Can Religion be Based on Evidence?

So I'd like to get kicking soon on the project of actually presenting the positive evidence for Christianity.  In my view the best evidence is the historical testimony of the apostles to Jesus' Resurrection (along with other ancient and modern miracle claims).  However, some people have problems with this because it isn't scientific, and they think that only a "scientific" proof of miracles should qualify as evidence.

The idea that Science is the only very reliable way to gather empirical data is called (usually pejoratively) Scientism.  It is closely related to Naturalism, the belief that the world consists entirely of a certain class of physical things, of a sort which can be scientifically analyzed.  However, the two are not the same, since Scientism is a claim about there being only one good methodology for learning about the world.  A Naturalist is free to believe that there are valid nonscientific methods for learning about the world, as long as they also think those methods don't reveal the existence of any entities they'd consider supernatural.  (There's a bit of a definition problem in defining what exactly natural vs. supernatural can mean, but we more or less know what kinds of things this sort of person doesn't believe in: gods, miracles, spirits or ghosts of any kind, psychic powers, destiny, reincarnation etc.)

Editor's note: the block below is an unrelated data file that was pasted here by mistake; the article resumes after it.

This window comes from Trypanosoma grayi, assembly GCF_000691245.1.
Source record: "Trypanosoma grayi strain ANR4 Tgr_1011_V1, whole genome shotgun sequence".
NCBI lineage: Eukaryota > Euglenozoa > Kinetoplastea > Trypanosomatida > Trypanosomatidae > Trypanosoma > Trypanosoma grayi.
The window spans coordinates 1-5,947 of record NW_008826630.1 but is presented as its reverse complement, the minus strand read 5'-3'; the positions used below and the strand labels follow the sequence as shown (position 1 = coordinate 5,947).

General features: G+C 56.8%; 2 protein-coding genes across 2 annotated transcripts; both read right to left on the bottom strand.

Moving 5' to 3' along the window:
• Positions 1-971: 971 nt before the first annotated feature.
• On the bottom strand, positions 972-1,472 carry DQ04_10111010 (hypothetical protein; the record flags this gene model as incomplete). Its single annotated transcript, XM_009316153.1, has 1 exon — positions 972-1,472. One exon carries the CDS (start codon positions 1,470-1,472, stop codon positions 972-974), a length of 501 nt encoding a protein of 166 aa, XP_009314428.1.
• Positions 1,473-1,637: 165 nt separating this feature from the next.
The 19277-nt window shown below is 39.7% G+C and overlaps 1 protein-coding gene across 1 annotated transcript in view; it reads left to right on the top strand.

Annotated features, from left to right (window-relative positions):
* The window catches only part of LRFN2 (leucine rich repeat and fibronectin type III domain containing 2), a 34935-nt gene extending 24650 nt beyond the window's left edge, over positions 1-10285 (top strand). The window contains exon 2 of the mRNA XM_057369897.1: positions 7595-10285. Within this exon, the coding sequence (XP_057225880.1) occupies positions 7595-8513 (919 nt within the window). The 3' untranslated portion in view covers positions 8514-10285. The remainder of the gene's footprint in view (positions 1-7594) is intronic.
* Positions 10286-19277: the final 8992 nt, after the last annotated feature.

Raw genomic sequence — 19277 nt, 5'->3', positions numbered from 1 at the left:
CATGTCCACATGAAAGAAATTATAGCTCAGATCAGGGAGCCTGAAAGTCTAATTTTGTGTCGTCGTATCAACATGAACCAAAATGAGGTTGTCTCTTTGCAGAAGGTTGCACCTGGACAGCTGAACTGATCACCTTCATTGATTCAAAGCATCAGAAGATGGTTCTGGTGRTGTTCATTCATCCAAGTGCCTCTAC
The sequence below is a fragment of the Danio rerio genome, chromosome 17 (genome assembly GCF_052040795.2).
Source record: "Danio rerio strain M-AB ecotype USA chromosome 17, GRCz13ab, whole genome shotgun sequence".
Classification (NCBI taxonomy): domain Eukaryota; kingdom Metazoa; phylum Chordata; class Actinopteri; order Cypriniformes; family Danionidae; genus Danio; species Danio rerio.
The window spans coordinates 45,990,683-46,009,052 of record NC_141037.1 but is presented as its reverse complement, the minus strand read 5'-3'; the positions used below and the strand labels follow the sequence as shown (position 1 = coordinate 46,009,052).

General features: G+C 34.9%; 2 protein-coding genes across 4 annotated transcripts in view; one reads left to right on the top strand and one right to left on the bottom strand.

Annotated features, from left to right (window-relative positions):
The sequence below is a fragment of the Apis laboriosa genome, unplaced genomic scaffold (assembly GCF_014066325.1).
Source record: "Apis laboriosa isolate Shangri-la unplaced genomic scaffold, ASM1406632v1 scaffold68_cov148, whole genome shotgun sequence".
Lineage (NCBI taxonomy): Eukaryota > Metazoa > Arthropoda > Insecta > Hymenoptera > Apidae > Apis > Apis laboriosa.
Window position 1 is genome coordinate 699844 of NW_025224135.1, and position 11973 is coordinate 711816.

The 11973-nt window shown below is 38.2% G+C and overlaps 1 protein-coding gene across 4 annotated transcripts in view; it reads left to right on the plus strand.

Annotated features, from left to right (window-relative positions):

Well, Scientism in its strongest form is obviously stupid, since as I pointed out here there exist several other kinds of evidence-based inquiry that involve different methodologies.  Here's another rebuttal by atheistic philosopher Richard Chapell, who points out that Scientism isn't even logically consistent with itself.  So, there may or may not be good reasons to believe in religious claims, but "Science" taken by itself is not one of them.

Well, that was easy.  Maybe too easy.  Because, after all, someone could say this:  Even if there are nonscientific methods of inquiry, hasn't Science at least taught us something about the way the world is?  And hasn't it taught us something about what kinds of evidence are reliable?  Maybe there isn't a sharp contradiction between Science and Religion, but maybe there are things that make it more difficult for a scientifically-minded person to accept religious claims.  I think a lot of people have this idea at the back of their heads, and I'm going to try to address it in my future posts.

For further reflections on the relationship between Science, History, Philosophy, and the various arguments for and against Christianity, see here:

Can Religion be Based on Evidence?

It also explains briefly why I think the Historical Argument for Christianity is quite strong, although I plan to go into that in considerably more detail here.

(Erratum: there are a couple things I'd phrase differently if I were re-writing this essay now.  First of all, my parenthetical statement about "overcredulous Catholics, Pentecostals, and missionaries to Third World nations" was intended as a statement of a skeptical point of view rather than my own view, although there certainly are some overcredulous people in the groups named.  And this book has convinced me that modern day miracles are more frequent than I had previously thought.  Also, the phrase "tortured to death" should really be replaced with "tortured or killed"—in fact the whole sentence is too strongly written, and should make clearer who exactly it refers to.  For now read it referring to "several of the key eyewitnesses", I guess.)